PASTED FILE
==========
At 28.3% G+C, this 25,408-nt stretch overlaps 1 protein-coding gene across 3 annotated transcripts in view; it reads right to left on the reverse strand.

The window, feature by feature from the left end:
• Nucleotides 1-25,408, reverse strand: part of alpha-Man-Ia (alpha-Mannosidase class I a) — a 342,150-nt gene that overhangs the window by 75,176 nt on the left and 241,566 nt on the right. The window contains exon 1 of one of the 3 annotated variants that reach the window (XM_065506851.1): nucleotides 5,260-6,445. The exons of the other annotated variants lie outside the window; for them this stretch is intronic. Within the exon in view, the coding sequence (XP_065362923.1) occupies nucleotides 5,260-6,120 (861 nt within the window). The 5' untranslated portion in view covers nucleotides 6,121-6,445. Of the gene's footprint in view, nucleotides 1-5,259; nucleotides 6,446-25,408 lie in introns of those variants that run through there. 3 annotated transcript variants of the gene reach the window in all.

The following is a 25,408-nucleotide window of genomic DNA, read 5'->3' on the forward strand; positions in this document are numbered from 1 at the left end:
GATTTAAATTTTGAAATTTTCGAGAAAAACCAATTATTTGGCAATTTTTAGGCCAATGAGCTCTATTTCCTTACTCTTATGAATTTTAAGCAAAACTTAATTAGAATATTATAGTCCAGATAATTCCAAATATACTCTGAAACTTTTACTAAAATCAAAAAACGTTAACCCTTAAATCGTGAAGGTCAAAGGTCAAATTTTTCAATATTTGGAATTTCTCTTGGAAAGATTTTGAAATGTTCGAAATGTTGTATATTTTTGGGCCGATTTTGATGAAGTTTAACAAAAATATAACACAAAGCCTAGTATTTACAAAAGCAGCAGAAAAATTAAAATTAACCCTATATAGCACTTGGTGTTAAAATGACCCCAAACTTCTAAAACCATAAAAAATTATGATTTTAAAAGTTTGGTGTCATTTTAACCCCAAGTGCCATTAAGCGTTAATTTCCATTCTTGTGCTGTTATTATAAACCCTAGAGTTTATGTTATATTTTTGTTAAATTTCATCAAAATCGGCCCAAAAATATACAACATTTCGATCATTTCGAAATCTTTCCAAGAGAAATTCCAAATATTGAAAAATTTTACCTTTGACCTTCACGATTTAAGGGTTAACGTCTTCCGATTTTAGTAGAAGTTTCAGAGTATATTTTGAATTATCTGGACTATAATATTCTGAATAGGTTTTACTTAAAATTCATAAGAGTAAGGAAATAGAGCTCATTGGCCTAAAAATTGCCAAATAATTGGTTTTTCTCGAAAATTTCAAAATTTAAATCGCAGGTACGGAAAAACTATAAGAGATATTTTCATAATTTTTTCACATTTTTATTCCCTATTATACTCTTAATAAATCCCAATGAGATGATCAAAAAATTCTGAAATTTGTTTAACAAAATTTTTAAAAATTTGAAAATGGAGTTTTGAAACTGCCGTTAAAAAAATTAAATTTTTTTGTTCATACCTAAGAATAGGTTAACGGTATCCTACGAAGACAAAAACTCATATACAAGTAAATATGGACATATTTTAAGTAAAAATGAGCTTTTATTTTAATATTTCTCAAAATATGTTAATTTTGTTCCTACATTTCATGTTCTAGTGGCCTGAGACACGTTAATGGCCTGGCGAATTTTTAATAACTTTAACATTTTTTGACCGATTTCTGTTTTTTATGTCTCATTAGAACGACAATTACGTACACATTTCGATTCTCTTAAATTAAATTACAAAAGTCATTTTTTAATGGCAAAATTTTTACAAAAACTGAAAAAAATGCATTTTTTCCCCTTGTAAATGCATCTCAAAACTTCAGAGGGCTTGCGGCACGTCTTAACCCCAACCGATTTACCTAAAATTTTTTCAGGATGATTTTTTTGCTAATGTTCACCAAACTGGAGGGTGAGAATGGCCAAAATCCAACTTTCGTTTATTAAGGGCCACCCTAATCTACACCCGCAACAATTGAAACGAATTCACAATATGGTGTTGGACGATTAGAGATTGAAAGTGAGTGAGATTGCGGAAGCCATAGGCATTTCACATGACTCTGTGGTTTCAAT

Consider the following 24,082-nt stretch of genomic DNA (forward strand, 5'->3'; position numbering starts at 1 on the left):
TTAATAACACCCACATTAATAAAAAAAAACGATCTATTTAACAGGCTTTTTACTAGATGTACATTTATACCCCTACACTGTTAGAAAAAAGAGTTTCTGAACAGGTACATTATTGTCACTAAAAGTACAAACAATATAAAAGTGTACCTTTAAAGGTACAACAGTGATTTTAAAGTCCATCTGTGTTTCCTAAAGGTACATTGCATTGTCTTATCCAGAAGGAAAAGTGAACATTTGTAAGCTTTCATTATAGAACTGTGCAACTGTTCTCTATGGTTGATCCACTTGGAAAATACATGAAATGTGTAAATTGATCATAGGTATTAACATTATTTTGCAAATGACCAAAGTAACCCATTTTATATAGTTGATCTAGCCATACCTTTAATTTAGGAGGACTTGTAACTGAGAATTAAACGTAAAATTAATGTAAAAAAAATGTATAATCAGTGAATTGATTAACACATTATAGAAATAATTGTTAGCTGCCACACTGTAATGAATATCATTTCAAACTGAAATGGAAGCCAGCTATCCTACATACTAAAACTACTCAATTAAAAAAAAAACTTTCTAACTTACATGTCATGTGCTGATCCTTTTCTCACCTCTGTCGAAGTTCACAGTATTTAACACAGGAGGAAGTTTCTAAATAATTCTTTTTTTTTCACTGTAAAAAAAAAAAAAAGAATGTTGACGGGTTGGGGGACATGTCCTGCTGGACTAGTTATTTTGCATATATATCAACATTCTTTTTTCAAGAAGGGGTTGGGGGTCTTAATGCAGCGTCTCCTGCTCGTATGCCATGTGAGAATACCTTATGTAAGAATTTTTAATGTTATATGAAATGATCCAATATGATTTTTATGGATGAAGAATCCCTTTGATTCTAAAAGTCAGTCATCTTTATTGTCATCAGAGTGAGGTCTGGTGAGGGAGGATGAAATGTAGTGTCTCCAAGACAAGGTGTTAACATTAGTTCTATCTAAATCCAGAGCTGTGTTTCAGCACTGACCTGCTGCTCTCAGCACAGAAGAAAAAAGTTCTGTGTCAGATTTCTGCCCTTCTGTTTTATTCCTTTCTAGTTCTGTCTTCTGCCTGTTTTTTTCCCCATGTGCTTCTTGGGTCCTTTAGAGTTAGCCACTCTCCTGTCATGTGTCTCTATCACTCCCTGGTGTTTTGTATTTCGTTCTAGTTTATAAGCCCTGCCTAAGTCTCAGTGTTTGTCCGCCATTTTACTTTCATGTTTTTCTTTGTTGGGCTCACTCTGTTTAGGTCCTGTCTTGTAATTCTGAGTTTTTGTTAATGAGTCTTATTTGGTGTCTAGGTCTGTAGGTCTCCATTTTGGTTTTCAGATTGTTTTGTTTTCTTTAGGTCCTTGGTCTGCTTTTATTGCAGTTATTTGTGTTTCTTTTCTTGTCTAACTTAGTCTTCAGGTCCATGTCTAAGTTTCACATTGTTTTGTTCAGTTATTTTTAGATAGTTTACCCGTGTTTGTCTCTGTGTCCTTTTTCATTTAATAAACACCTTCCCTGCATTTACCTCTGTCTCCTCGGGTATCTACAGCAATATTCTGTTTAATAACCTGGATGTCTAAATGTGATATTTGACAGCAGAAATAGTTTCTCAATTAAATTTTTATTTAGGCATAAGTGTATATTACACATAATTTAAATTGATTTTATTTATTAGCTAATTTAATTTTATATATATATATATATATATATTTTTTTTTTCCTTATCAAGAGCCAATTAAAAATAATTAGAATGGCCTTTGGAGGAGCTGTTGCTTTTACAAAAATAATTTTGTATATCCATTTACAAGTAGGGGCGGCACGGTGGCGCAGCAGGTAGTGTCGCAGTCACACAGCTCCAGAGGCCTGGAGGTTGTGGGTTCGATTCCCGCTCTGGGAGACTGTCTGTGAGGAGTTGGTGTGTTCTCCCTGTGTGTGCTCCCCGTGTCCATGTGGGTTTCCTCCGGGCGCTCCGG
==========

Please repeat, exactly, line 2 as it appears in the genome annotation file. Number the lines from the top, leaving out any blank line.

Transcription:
The window, feature by feature from the left end: